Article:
JOURNAL ARTICLE
REVIEW

Assessing options for the small aortic root

Michael R Petracek
Journal of Heart Valve Disease 2002, 11: S50-5
11843521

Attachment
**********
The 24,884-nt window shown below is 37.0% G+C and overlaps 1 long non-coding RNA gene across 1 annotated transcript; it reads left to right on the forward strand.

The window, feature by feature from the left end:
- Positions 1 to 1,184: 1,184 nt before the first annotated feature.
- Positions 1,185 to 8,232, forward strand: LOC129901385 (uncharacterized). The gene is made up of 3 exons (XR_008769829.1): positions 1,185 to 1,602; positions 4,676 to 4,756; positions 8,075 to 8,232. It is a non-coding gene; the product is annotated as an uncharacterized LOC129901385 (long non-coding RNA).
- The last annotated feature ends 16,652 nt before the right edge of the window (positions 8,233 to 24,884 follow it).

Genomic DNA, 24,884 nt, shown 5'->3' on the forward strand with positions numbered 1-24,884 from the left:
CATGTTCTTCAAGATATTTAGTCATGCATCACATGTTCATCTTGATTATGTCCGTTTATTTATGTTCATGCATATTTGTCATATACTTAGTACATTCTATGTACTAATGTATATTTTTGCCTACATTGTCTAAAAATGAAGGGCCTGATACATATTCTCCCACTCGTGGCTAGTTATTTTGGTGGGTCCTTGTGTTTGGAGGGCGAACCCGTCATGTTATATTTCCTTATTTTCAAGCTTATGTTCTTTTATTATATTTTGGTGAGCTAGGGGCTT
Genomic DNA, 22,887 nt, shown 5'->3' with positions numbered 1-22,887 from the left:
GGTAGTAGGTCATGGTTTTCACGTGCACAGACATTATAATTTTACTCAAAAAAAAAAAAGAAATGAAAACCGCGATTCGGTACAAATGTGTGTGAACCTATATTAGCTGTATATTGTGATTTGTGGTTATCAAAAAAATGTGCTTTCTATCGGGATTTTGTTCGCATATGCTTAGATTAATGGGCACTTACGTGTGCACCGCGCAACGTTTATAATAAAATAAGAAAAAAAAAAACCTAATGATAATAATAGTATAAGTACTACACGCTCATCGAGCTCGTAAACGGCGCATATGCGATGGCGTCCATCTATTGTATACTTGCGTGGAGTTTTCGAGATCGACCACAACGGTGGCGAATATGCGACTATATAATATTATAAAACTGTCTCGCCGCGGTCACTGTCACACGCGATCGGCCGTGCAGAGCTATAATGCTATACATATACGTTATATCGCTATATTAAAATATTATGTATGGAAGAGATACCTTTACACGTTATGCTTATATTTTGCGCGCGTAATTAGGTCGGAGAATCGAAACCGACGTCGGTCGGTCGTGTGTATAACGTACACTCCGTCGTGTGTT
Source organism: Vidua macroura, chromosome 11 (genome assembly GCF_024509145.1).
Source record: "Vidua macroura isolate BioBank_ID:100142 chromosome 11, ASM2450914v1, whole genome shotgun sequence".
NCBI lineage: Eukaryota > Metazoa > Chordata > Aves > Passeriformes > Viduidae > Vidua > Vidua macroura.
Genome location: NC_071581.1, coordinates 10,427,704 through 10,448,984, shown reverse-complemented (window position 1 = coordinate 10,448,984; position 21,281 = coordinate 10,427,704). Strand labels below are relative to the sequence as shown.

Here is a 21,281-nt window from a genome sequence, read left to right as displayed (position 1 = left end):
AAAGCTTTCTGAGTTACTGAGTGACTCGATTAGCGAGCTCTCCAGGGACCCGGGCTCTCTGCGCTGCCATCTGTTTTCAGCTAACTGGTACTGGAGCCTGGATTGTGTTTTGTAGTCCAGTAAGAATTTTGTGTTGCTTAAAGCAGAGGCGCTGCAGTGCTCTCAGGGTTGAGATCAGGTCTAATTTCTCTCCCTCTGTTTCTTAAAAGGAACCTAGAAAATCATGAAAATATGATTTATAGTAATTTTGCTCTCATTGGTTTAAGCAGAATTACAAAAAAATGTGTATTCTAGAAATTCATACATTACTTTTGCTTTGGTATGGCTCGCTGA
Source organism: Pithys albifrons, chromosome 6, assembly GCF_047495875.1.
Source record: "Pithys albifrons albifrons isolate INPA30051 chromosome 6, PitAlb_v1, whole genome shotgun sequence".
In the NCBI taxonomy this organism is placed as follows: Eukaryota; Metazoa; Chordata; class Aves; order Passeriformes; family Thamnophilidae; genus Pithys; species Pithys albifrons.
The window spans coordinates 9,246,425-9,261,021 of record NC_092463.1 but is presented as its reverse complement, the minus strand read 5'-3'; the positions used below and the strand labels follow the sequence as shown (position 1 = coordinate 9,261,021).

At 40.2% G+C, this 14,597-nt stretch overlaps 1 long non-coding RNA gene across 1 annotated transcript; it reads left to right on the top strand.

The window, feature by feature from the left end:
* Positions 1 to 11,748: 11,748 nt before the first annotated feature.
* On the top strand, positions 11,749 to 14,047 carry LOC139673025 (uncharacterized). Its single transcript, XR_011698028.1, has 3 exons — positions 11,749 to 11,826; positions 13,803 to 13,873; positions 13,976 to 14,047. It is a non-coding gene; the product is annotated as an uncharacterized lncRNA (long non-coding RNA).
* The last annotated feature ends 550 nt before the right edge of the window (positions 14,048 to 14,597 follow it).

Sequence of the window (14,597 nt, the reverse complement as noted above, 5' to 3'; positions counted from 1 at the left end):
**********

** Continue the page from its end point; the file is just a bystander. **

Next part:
Valve selection for the small aortic root is a multifactorial process. Considerations include the effective orifice (EOA) of the implanted valve, annular size, body surface area (BSA), and valvular outflow tract of each patient. To decide if a valve is adequate for a patient, the valve EOA and patient BSA are used to calculate the indexed EOA (EOA/BSA). An indexed EOA <0.85 is associated with significant increases in mean systolic gradient with increase in cardiac output. The gradient remains low when indexed EOA is >0.85, leading to improved left ventricular mass reduction and decreased long-term risk of arrhythmias, congestive heart failure, and death. Biologic valves are usually used in patients aged over 65 years. Stented biologic valves tend to have a low EOA for their size. A 21-mm pericardial valve has an indexed EOA of 0.81 when implanted in a 1.6-m, 58-kg woman, and 0.69 in a 1.7-m, 72-kg man. Stentless valves (xenograft and homograft) have excellent EOAs and consequently very low gradients with good ventricular mass reduction. This allows for insertion of a larger valve, and results in more normal opening and flow dynamics. Hence, the best approach in over 65-year-old aortic valve patients when using a biologic valve is a stentless subcoronary implant. If this is not possible for anatomic reasons, a stented valve with an indexed EOA >0.85 is the best alternative. An option is root replacement with a xenograft or homograft, but the operative risk is significantly increased. The decision in younger patients (aged <65 years) is more complex. In-vivo EOAs for mechanical valves vary greatly; the St. Jude HP and Regent valves have consistently excellent EOAs. Recent results with the St. Jude Regent valve show gradients and left ventricular mass reduction close to those for stentless biologic valves. In a small aortic annulus, the decision must be made to use a more efficient valve (e.g. the Regent) or a biologic stentless valve, to perform annular enlargement (increasing surgical risk), or to tilt the stented valve to be supra-annular in the non-coronary cusp. The subvalvular outflow tract should not be ignored. Septal hypertrophy is not uncommon, and may increase the gradient across the outflow tract just below the valve. Finally, suture techniques (e.g. pledgetted versus interrupted simple sutures) can affect the long-term gradient. Pledgetted sutures can draw tissue underneath the valve and reduce the EOA. In conclusion, multiple factors must be evaluated when deciding which valve to use as a replacement in the small aortic root. These include patient age, lifestyle, pregnancy status, and drug compliance, as well as the indexed EOA of available prosthetic valves and the surgical procedure required for implant.

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